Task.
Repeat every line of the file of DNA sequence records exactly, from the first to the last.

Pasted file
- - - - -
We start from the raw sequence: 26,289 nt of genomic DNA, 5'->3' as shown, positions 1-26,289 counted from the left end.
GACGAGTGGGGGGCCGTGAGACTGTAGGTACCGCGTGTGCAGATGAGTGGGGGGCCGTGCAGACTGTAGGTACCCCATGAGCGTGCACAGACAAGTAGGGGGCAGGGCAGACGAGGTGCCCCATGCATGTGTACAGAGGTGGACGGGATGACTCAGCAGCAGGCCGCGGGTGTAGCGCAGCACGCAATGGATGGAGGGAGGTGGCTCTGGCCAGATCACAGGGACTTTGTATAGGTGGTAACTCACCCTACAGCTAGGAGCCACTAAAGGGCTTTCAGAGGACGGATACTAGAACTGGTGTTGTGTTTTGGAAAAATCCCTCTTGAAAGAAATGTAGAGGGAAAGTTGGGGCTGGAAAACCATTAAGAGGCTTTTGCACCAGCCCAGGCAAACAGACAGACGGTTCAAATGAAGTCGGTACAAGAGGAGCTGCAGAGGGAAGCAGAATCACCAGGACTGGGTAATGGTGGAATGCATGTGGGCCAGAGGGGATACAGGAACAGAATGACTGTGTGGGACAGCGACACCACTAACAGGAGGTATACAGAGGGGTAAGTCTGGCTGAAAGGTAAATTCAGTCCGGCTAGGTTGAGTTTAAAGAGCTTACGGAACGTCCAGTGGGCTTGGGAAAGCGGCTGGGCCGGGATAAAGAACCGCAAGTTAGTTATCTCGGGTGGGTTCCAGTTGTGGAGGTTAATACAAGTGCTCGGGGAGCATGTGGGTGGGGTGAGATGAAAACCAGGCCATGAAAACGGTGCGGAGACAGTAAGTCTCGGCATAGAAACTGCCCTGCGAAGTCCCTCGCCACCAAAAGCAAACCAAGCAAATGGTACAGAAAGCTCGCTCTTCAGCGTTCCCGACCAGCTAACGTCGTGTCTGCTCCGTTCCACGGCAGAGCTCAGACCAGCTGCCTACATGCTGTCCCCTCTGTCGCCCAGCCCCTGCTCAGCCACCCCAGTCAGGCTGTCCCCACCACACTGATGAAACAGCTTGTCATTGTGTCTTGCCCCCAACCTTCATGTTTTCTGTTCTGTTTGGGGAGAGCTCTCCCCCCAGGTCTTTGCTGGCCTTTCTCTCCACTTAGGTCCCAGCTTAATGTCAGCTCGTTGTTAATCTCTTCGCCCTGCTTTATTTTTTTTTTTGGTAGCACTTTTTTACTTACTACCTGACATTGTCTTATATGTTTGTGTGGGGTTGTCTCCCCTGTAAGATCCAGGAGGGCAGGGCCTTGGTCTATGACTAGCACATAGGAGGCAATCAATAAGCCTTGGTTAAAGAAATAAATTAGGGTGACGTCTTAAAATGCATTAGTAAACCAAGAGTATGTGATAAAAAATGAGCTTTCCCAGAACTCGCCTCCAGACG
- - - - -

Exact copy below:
We start from the raw sequence: 26,289 nt of genomic DNA, 5'->3' as shown, positions 1-26,289 counted from the left end.
GACGAGTGGGGGGCCGTGAGACTGTAGGTACCGCGTGTGCAGATGAGTGGGGGGCCGTGCAGACTGTAGGTACCCCATGAGCGTGCACAGACAAGTAGGGGGCAGGGCAGACGAGGTGCCCCATGCATGTGTACAGAGGTGGACGGGATGACTCAGCAGCAGGCCGCGGGTGTAGCGCAGCACGCAATGGATGGAGGGAGGTGGCTCTGGCCAGATCACAGGGACTTTGTATAGGTGGTAACTCACCCTACAGCTAGGAGCCACTAAAGGGCTTTCAGAGGACGGATACTAGAACTGGTGTTGTGTTTTGGAAAAATCCCTCTTGAAAGAAATGTAGAGGGAAAGTTGGGGCTGGAAAACCATTAAGAGGCTTTTGCACCAGCCCAGGCAAACAGACAGACGGTTCAAATGAAGTCGGTACAAGAGGAGCTGCAGAGGGAAGCAGAATCACCAGGACTGGGTAATGGTGGAATGCATGTGGGCCAGAGGGGATACAGGAACAGAATGACTGTGTGGGACAGCGACACCACTAACAGGAGGTATACAGAGGGGTAAGTCTGGCTGAAAGGTAAATTCAGTCCGGCTAGGTTGAGTTTAAAGAGCTTACGGAACGTCCAGTGGGCTTGGGAAAGCGGCTGGGCCGGGATAAAGAACCGCAAGTTAGTTATCTCGGGTGGGTTCCAGTTGTGGAGGTTAATACAAGTGCTCGGGGAGCATGTGGGTGGGGTGAGATGAAAACCAGGCCATGAAAACGGTGCGGAGACAGTAAGTCTCGGCATAGAAACTGCCCTGCGAAGTCCCTCGCCACCAAAAGCAAACCAAGCAAATGGTACAGAAAGCTCGCTCTTCAGCGTTCCCGACCAGCTAACGTCGTGTCTGCTCCGTTCCACGGCAGAGCTCAGACCAGCTGCCTACATGCTGTCCCCTCTGTCGCCCAGCCCCTGCTCAGCCACCCCAGTCAGGCTGTCCCCACCACACTGATGAAACAGCTTGTCATTGTGTCTTGCCCCCAACCTTCATGTTTTCTGTTCTGTTTGGGGAGAGCTCTCCCCCCAGGTCTTTGCTGGCCTTTCTCTCCACTTAGGTCCCAGCTTAATGTCAGCTCGTTGTTAATCTCTTCGCCCTGCTTTATTTTTTTTTTTGGTAGCACTTTTTTACTTACTACCTGACATTGTCTTATATGTTTGTGTGGGGTTGTCTCCCCTGTAAGATCCAGGAGGGCAGGGCCTTGGTCTATGACTAGCACATAGGAGGCAATCAATAAGCCTTGGTTAAAGAAATAAATTAGGGTGACGTCTTAAAATGCATTAGTAAACCAAGAGTATGTGATAAAAAATGAGCTTTCCCAGAACTCGCCTCCAGACG